One of these initiatives, a state-of-the-art fiber ring, is a testament to the embrace of the tech community, as existing and new businesses now have access to Canada’s most competitive broadband services through QNet. “This is lightning fast internet access,” states QNet’s General Manager, Danny Bandiera. “It doesn’t bog down with multiple users, it’s competitively priced – this is what users can expect by tapping into Qnet.”
The bottom line: if the city can give these opportunities to a young entrepreneur as easily as it can to a small business about to double in size, the economy will grow and jobs will follow.
“It’s had a huge impact already,” says Hind. “We expect this to be even bigger moving forward.”
The infrastructure in Coquitlam was not limited to just the Evergreen route. Out of a $4 Billion investment, the city was also able to fund development of the Port Man Bridge, a massive, ten-lane, cable-stayed bridge that opened in 2012 – currently the 2nd longest cable-stayed bridge in North America.
With the development of the Port Man Bridge project, the supply chain community is connected with a hub of its own. “We have extensive industrial lands in the middle of North Vancouver, on a confluence of major transit routes,” says Mayor Stewart. “When you talk to businesses that have located there, they want that logistics hub; they want to be in the middle of metro Vancouver so they can serve the metropolitan region as effectively as possible.”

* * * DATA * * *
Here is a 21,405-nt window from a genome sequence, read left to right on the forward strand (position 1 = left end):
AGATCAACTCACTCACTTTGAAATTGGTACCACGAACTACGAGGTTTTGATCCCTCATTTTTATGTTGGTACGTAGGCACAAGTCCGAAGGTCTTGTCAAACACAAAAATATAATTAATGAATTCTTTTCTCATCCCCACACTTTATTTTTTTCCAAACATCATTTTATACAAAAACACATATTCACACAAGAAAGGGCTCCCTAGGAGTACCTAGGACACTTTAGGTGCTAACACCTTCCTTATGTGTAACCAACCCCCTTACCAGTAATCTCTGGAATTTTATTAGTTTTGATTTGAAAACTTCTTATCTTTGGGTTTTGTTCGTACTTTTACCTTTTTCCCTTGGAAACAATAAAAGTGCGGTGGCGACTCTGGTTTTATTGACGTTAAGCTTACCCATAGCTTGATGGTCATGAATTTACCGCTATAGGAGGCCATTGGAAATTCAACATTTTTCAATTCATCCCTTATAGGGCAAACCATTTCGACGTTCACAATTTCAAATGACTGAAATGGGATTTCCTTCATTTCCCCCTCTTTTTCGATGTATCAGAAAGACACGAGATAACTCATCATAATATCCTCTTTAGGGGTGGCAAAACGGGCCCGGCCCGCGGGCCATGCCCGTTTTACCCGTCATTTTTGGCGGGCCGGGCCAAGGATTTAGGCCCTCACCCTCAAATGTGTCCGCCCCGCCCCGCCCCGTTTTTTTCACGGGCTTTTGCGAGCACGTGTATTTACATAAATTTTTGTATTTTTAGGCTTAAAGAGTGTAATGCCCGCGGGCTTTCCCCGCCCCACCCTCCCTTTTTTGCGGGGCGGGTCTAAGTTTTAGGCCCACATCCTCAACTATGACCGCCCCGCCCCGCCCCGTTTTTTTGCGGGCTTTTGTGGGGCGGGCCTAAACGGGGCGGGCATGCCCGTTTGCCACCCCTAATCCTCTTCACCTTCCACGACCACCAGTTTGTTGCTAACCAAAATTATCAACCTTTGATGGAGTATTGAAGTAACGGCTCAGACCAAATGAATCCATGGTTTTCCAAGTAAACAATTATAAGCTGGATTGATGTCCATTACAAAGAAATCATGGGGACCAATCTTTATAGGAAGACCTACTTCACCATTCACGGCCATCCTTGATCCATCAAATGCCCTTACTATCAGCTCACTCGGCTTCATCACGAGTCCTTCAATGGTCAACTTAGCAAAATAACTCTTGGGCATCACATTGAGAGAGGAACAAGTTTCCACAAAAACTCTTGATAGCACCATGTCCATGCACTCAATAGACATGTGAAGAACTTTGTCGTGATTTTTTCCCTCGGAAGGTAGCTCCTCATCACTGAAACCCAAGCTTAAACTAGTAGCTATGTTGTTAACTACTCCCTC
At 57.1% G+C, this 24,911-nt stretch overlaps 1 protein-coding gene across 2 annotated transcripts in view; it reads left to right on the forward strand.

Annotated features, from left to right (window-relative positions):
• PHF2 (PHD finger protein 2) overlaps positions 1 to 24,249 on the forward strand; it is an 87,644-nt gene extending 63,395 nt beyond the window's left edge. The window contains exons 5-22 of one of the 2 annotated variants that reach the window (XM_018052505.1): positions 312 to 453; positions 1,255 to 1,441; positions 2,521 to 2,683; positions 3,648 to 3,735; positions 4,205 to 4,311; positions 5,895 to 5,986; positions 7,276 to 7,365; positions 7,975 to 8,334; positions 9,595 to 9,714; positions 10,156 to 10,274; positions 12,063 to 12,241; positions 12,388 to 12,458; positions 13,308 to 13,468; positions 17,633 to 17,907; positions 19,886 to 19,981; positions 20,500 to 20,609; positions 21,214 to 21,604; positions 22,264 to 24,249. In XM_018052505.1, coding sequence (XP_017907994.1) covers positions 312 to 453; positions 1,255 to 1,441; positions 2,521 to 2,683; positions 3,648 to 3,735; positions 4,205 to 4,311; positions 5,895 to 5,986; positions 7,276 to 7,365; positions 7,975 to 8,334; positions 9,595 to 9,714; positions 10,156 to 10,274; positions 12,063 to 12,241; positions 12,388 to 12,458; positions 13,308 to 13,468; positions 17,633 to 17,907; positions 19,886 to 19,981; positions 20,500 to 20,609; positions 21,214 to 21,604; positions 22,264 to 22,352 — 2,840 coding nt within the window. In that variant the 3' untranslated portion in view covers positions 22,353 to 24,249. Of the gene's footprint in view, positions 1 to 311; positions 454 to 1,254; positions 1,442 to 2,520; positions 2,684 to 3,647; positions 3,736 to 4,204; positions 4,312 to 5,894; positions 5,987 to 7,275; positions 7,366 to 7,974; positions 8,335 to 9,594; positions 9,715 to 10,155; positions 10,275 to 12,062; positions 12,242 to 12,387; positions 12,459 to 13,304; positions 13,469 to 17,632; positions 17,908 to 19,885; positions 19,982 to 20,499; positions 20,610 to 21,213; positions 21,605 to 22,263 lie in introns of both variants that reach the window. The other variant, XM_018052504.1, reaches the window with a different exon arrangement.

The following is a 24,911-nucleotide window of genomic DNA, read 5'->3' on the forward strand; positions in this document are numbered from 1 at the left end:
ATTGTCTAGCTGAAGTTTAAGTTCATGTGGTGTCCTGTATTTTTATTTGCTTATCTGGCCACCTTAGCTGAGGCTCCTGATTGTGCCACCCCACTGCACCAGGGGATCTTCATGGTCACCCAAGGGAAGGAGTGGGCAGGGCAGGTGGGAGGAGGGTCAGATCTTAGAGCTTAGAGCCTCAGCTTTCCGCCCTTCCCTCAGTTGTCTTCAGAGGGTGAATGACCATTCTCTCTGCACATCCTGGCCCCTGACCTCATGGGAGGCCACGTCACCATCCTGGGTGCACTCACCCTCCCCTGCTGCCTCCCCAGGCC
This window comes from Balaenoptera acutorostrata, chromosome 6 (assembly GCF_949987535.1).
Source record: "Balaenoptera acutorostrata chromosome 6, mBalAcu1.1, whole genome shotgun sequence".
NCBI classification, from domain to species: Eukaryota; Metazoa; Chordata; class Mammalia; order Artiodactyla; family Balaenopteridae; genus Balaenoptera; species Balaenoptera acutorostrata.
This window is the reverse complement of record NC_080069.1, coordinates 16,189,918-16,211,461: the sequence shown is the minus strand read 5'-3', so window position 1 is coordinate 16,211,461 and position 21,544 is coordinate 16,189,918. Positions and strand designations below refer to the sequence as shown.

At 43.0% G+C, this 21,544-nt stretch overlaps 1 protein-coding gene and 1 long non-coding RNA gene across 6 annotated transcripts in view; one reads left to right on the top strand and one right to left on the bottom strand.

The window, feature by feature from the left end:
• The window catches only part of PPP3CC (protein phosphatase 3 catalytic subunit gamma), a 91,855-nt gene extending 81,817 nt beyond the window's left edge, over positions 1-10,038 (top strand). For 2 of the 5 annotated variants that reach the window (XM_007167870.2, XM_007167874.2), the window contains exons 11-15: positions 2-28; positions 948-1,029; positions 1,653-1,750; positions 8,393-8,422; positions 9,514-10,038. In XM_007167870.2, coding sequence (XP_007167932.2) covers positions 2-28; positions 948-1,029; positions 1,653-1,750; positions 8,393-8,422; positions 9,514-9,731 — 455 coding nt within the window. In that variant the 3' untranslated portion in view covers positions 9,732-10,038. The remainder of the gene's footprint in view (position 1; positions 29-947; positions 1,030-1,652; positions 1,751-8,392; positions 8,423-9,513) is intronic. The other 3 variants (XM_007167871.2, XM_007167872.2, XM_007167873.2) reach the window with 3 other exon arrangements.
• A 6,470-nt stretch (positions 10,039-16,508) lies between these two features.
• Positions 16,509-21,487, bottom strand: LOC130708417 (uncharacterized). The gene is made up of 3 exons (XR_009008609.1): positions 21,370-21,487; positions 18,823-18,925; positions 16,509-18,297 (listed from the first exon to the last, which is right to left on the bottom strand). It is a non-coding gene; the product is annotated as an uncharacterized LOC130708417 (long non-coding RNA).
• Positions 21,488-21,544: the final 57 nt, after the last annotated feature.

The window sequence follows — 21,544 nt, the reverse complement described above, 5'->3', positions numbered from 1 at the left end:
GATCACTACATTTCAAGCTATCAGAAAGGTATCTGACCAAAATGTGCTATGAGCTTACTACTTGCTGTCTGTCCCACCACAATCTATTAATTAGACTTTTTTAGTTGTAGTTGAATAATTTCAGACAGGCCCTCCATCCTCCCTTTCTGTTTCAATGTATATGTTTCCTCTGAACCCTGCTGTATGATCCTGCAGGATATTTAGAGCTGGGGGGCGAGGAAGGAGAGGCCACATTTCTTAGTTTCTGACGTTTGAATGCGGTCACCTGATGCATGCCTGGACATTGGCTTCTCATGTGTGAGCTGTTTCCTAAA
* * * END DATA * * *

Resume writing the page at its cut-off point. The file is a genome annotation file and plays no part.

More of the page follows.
Outside of the incredible growth within the municipality, lies another hidden resource that may be the most exciting of all. “Our largest export is the English language”, explains Stewart. “We have the largest international education program in Canada.”
This means that outside of the growth of the internal community, and the attraction for local businesses and entrepreneurs within BC and Western Canada, there is a community of students – young and old – who call Coquitlam home. This adoption of international intellect into a bourgeoning community creates a worldwide narrative of what Coquitlam’s development is all about.
“We look at economic development as a cycle,” explains Munro. “We often forget our people are our resource, so we set up infrastructure and programs that allow a family to come here, buy a proper home, get an education, get a good job, and then start the process over again.”
Coquitlam is already one of the fastest growing communities in Western Canada and its population is expected to grow by another 80,000 by 2041. And, with the development of rapid transit, an exciting downtown core, and a hub for small businesses, it will continue to be a beacon for innovation, growth, and Canadian prosperity.
AT A GLANCE
WHO: Coquitlam, British Columbia
WHAT: A city of 140,000
WHERE: Southern British Columbia, east of Vancouver
S.T.I. Steeltec Industries Ltd. – Founded in 1987, Steeltec produces a wide range of quality products and services in the structural and architectural fabrication of various ferrous and non-ferrous metals, including stainless steel, aluminum, and brass. Using precision welding techniques, Steeltec also repairs equipment and machinery. – www.steeltec.net